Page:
From http://www.sahistory.org.za/, images by bab Peter Magubane, videos by OGOLOTSE NTWAAGAE and Take a stand, Student Activism
The June 16 1976 Uprising that began in Soweto and spread countrywide profoundly changed the socio-political landscape in South Africa. Events that triggered the uprising can be traced back to policies of the Apartheid government that resulted in the introduction of the Bantu Education Act in 1953. The rise of the Black Consciousness Movement (BCM) and the formation of South African Students Organisation (SASO) raised the political consciousness of many students while others joined the wave of anti-Apartheid sentiment within the student community. When the language of Afrikaans alongside English was made compulsory as a medium of instruction in schools in 1974, black students began mobilizing themselves. On 16 June 1976 between 3000 and 10 000 students mobilized by the Soweto Students Representative Council’s Action Committee supported by the BCM marched peacefully to demonstrate and protest against the government’s directive. The march was meant to culminate at a rally in Orlando Stadium.
On their pathway they were met by heavily armed police who fired teargas and later live ammunition on demonstrating students. This resulted in a widespread revolt that turned into an uprising against the government. While the uprising began in Soweto, it spread across the country and carried on until the following year.
The aftermath of the events of June 16 1976 had dire consequences for the Apartheid government. Images of the police firing on peacefully demonstrating students led an international revulsion against South Africa as its brutality was exposed. Meanwhile, the weakened and exiled liberation movements received new recruits fleeing political persecution at home giving impetus to the struggle against Apartheid.
Oppression through inferior education and the 1976 Soweto uprising
An increase in secondary school attendance had a significant effect on youth culture. Previously, many young people spent the time between leaving primary school and obtaining a job (if they were lucky) in gangs, which generally lacked any political consciousness. But now secondary school students were developing their own. In 1969 the black South African Student Organization (SASO) was formed.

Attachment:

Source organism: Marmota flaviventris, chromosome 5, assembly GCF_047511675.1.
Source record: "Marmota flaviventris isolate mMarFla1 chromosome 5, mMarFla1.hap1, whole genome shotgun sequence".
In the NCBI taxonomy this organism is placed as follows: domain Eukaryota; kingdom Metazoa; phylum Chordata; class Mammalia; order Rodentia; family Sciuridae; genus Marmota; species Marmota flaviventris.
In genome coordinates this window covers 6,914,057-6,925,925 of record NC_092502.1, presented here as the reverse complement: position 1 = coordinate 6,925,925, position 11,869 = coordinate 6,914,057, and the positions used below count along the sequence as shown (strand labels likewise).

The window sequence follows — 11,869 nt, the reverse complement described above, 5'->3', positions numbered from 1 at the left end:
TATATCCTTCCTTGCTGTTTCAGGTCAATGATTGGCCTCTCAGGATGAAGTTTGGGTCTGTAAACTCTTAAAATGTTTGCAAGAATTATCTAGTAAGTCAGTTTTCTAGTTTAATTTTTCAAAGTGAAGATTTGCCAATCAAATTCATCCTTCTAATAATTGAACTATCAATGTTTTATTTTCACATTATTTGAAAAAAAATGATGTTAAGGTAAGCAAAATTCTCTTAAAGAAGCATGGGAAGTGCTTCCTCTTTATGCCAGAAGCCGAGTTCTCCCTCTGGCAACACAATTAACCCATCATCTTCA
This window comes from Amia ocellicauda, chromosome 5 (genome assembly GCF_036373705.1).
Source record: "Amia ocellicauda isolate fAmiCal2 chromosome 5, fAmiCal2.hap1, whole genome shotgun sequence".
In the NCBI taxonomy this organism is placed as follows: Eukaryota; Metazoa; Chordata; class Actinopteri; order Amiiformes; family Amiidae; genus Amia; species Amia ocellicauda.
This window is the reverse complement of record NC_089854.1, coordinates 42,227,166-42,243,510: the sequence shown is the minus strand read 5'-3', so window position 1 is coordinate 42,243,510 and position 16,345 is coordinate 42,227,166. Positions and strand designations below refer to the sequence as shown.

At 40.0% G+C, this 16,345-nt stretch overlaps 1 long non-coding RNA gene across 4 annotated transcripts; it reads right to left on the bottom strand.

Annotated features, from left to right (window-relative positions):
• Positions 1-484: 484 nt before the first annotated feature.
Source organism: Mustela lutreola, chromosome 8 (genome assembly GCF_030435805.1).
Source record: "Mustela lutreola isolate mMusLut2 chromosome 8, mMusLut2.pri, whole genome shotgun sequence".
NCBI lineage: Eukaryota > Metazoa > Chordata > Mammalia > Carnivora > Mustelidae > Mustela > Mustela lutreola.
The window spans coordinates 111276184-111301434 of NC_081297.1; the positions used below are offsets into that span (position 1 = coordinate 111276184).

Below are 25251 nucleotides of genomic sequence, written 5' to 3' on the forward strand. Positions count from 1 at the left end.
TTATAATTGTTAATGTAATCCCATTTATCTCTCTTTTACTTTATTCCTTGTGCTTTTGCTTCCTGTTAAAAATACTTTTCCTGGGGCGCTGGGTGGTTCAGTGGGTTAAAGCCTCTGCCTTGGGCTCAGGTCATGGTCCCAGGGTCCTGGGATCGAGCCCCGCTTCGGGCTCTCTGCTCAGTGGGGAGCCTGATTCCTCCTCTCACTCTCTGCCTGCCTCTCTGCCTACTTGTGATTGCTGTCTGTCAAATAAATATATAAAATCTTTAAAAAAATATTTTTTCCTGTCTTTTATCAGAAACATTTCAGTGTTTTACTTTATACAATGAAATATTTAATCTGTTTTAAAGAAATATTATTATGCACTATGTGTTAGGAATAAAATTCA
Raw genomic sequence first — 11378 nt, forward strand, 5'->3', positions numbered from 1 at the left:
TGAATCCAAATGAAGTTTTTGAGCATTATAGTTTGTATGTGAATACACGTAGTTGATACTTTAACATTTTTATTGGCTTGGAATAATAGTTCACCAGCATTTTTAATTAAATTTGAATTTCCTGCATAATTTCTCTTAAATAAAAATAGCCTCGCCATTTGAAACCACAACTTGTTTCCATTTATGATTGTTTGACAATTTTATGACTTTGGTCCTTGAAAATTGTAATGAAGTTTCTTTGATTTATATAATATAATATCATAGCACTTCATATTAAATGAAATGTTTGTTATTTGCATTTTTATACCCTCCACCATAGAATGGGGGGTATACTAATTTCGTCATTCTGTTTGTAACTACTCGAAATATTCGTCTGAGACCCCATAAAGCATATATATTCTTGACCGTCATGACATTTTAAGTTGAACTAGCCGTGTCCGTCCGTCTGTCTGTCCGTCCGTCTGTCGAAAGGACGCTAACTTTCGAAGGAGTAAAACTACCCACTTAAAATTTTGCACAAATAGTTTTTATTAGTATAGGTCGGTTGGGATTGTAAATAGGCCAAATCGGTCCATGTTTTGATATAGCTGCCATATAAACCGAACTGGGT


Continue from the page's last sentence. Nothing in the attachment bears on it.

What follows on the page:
Though Bantu Education was designed to deprive Africans and isolate them from ‘subversive’ ideas, indignation at being given such ‘gutter’ education became a major focus for resistance, most notably in the 1976 Soweto uprising. In the wake of this effective and clear protest, some reform attempts were made, but it was a case of too little, too late. Major disparities in racially separate education provision continued into the 1990s.
When high-school students in Soweto started protesting for better education on 16 June 1976, police responded with teargas and live bullets. It is commemorated today by a South African national holiday, Youth day, which honors all the young people who lost their lives in the struggle against Apartheid and Bantu Education.
In the 1980s very little education at all took place in the Bantu Education system, which was the target of almost continuous protest. The legacy of decades of inferior education (underdevelopment, poor self-image, economic depression, unemployment, crime, etc.) has lasted far beyond the introduction of a single educational system in 1994 with the first democratic elections, and the creation of the Government of National Unity.
June 16 Soweto Youth Uprising